A new report from Meltwater reveals shopper trends in the beauty industry in four markets in Southeast Asia: Singapore, Indonesia, Philippines, and Malaysia. To tabulate data, content across millions of posts from Twitter, Facebook, YouTube and Instagram, as well as blogs, review sites and online forums, were studied across a tracking period of July 1 to December 31, 2018.
Here are some key findings from the report:
Indonesia leads the way in social chatter about beauty
Indonesia accounts for 38% of the beauty-related chatter in the region followed by Malaysia and the Philippines at 29% and 27%, respectively. The beauty market In Indonesia has grown 10% to 15% annually on the back of rising disposable incomes and aggressive marketing by beauty companies. And according to Euromonitor, Indonesia’s beauty and personal care market is worth US$6 billion and is expected to touch US$8.4 billion by 2022.
J-beauty surpasses K-beauty
In the last decade, K-beauty (Korean beauty) has been at the forefront of Southeast Asian beauty trends. But the Meltwater report indicates that J-beauty (Japanese beauty) has played catchup, with 58.7% of content influenced by the latter trend.
According to the report, this growth can be attributed to the rise in foreign tourists to Japan and consequent exposure of popular products through social media. Regional residents, especially Indonesians and Filipinos, travel to Japan in greater numbers on the back of positive macro-economic trends that are propelling more people into the middle-class bracket.
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Japanese beauty companies are making the most of this trend; for instance, Shiseido launched a new skincare brand Waso spotlighting local ingredients such as soybean and white jelly mushroom, both considered ‘exotic’ outside of Japan.
Influencers overtake celebrities in brand collaborations
The beauty industry is no stranger to influencer marketing, and findings show that digital influencers have now overtaken celebrities as the top choice for beauty brand endorsements and commercial collaborations. Based on the report, 65% of teenagers now use social media and influencers to discover and select beauty products.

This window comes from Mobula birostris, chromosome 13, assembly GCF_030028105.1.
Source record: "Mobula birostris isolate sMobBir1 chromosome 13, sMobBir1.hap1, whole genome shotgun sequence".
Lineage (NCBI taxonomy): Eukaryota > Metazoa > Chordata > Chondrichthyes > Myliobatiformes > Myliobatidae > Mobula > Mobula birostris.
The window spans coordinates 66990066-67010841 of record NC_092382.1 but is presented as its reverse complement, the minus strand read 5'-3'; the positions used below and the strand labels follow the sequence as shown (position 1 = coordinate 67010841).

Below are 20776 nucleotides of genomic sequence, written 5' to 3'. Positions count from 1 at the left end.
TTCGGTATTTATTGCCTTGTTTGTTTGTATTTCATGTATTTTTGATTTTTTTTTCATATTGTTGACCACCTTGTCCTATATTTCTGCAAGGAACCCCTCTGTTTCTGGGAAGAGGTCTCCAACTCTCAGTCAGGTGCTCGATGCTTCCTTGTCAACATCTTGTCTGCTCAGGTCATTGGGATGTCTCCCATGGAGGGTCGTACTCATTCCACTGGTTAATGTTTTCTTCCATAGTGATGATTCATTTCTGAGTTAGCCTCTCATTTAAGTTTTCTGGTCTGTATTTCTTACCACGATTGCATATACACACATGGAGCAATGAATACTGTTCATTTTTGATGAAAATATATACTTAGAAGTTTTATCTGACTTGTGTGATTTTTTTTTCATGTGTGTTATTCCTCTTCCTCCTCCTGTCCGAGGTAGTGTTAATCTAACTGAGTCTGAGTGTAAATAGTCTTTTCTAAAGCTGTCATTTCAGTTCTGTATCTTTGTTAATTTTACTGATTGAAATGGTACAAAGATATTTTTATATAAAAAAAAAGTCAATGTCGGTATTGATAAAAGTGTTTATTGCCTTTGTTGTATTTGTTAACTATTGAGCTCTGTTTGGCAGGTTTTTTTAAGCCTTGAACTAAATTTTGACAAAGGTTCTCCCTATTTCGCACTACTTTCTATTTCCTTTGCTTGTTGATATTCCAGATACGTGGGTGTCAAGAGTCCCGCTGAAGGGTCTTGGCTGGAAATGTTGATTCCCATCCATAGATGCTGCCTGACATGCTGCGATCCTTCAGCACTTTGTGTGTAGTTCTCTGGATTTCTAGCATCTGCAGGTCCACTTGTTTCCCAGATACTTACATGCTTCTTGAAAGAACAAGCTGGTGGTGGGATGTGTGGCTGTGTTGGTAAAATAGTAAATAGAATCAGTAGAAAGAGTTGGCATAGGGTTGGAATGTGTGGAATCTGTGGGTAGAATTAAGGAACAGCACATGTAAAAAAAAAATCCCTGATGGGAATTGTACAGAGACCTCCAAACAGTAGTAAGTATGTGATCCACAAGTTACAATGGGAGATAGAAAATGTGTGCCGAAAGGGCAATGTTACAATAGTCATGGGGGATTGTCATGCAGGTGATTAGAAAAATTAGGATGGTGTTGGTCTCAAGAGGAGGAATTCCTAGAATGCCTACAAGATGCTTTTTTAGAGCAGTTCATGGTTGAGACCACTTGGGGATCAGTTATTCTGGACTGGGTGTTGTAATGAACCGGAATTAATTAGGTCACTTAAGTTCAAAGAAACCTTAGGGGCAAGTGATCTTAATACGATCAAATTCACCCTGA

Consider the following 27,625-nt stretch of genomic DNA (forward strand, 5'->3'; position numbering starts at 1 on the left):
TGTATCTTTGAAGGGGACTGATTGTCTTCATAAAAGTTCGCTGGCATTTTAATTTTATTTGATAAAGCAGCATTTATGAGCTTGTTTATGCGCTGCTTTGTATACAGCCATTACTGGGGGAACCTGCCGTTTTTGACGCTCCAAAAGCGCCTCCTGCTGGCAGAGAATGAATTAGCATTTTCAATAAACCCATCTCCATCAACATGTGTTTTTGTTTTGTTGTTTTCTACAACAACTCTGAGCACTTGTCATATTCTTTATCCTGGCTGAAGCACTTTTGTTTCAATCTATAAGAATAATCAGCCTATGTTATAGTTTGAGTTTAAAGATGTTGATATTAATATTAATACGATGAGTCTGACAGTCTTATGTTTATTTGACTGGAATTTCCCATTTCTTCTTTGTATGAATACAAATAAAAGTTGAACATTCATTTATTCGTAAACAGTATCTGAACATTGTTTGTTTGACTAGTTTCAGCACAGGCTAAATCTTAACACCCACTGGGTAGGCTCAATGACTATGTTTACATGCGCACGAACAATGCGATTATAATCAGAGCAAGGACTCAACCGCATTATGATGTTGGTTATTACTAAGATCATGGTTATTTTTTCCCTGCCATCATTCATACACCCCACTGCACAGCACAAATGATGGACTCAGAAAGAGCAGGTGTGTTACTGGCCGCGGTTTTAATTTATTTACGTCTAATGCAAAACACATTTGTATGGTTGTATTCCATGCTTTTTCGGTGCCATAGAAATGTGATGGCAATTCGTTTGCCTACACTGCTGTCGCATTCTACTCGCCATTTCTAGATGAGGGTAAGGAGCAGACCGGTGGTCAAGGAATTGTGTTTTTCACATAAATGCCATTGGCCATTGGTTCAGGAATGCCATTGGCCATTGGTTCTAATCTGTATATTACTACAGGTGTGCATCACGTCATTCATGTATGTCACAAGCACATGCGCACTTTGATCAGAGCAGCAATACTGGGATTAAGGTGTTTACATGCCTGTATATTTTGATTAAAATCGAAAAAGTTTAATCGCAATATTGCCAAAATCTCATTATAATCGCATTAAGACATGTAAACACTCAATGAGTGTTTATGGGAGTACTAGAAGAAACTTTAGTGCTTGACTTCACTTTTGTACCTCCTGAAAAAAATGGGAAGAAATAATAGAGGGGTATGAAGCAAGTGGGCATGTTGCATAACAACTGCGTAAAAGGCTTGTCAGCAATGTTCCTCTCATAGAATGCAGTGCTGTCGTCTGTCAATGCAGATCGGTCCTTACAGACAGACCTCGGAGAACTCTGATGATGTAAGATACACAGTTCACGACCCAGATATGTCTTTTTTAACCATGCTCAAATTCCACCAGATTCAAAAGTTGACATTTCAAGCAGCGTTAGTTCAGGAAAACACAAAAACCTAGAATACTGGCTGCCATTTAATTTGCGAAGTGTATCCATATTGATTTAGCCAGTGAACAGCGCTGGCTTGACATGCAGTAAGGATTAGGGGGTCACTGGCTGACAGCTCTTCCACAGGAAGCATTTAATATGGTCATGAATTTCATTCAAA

Apparently, celebrities just aren’t as “relatable to people anymore” as consumers are getting more savvy at spotting when they are being sold to and would much rather hear from “real” people who can tell a better story and offer more honest and credible reviews, the report opined. In the process, brands are also starting to gain more confidence in their influencer collaborations and involving influencers in product development and creative processes.
Lips dominate social-media performance
It turns out that most Southeast Asians prefer to look at content about lip products as that category recorded a 49.2% category share of voice compared to 26.3% for face products, 23.5% for eye products, and just 1% for check products. In the lip category, brands that were talked about most in the four markets were in the Estée Lauder group (87.5%) followed by L’Oreal (39.4%).
Twitter is more lit than YouTube
It’s no surprise that Instagram overwhelmingly surpasses all social-media channels as a tool for talent-led collaborations. However, in Indonesia, both Twitter and Instagram shared first place at 49%. In Singapore and Malaysia, however, the stats indicate that Twitter is far less popular. In all four markets, YouTube was the least popular channel. No data was provided for content on Facebook.